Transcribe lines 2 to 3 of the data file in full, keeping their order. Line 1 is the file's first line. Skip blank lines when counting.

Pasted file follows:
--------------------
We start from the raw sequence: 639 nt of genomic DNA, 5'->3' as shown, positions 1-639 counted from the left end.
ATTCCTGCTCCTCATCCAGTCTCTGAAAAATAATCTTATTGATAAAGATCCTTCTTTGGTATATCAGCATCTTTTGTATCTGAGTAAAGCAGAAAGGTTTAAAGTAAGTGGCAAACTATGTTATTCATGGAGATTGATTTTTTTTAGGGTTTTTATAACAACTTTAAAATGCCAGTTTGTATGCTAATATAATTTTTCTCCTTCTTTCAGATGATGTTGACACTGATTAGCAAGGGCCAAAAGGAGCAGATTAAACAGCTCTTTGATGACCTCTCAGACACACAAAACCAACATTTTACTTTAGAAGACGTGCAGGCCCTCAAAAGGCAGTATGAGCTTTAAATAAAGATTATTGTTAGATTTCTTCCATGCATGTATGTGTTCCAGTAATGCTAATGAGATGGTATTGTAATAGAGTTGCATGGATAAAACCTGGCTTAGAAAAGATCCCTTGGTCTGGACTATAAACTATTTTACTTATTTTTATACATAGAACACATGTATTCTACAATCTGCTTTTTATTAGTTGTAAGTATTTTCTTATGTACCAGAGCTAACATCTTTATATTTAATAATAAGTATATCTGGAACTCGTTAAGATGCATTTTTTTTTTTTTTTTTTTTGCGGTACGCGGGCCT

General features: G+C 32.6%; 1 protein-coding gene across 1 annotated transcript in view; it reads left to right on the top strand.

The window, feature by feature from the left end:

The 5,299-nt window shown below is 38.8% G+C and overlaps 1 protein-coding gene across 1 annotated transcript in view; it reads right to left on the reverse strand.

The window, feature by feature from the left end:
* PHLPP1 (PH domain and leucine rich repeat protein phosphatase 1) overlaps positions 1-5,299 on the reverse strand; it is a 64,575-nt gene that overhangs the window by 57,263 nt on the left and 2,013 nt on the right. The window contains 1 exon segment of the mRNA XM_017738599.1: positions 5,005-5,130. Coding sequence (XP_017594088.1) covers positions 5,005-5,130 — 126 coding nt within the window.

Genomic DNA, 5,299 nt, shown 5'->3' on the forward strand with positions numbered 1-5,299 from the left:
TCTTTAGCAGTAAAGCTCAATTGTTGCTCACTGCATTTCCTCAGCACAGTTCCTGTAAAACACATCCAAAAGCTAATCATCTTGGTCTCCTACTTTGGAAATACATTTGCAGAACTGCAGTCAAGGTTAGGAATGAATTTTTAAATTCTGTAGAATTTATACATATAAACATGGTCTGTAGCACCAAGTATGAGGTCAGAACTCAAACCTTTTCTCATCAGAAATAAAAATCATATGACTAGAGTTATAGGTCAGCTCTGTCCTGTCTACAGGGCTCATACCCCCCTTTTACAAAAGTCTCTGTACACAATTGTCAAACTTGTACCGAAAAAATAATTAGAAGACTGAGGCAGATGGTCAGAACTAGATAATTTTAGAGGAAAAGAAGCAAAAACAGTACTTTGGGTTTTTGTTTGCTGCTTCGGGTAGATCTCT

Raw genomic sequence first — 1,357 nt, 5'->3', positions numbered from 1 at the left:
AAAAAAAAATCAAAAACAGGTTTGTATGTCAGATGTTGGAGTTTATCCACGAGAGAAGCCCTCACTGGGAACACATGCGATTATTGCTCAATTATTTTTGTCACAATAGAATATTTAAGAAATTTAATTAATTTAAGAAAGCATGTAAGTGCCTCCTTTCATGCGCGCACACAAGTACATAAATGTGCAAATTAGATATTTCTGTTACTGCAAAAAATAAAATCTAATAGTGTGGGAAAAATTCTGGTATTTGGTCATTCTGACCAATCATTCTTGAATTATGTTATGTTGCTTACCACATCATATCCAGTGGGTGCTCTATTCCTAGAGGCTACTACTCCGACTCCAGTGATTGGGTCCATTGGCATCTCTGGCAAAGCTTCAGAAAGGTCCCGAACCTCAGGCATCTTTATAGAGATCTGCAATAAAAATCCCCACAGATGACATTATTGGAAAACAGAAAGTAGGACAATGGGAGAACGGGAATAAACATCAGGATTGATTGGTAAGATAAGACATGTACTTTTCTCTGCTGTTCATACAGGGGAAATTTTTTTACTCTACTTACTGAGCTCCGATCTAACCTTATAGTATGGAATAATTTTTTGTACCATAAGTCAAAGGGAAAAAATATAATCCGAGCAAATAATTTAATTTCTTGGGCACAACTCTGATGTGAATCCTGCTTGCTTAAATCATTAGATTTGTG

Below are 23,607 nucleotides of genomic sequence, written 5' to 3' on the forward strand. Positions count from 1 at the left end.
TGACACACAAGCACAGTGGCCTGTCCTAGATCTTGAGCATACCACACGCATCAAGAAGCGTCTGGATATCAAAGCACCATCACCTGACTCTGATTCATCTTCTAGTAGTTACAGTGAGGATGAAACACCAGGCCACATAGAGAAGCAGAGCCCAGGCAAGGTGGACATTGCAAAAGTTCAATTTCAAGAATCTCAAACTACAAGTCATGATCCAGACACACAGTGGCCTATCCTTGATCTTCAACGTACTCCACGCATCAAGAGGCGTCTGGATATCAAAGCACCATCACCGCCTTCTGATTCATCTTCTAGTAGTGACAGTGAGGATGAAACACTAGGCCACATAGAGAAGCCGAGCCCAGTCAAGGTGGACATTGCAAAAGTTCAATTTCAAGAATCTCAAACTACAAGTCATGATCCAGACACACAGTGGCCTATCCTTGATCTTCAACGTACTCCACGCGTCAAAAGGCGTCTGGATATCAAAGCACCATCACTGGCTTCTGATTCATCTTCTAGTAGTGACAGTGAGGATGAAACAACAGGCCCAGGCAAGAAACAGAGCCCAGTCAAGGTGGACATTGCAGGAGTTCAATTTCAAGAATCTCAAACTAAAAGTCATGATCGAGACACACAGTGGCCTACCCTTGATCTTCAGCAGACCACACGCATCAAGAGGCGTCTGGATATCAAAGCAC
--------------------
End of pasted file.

ATTCCTGCTCCTCATCCAGTCTCTGAAAAATAATCTTATTGATAAAGATCCTTCTTTGGTATATCAGCATCTTTTGTATCTGAGTAAAGCAGAAAGGTTTAAAGTAAGTGGCAAACTATGTTATTCATGGAGATTGATTTTTTTTAGGGTTTTTATAACAACTTTAAAATGCCAGTTTGTATGCTAATATAATTTTTCTCCTTCTTTCAGATGATGTTGACACTGATTAGCAAGGGCCAAAAGGAGCAGATTAAACAGCTCTTTGATGACCTCTCAGACACACAAAACCAACATTTTACTTTAGAAGACGTGCAGGCCCTCAAAAGGCAGTATGAGCTTTAAATAAAGATTATTGTTAGATTTCTTCCATGCATGTATGTGTTCCAGTAATGCTAATGAGATGGTATTGTAATAGAGTTGCATGGATAAAACCTGGCTTAGAAAAGATCCCTTGGTCTGGACTATAAACTATTTTACTTATTTTTATACATAGAACACATGTATTCTACAATCTGCTTTTTATTAGTTGTAAGTATTTTCTTATGTACCAGAGCTAACATCTTTATATTTAATAATAAGTATATCTGGAACTCGTTAAGATGCATTTTTTTTTTTTTTTTTTTTGCGGTACGCGGGCCT

General features: G+C 32.6%; 1 protein-coding gene across 1 annotated transcript in view; it reads left to right on the top strand.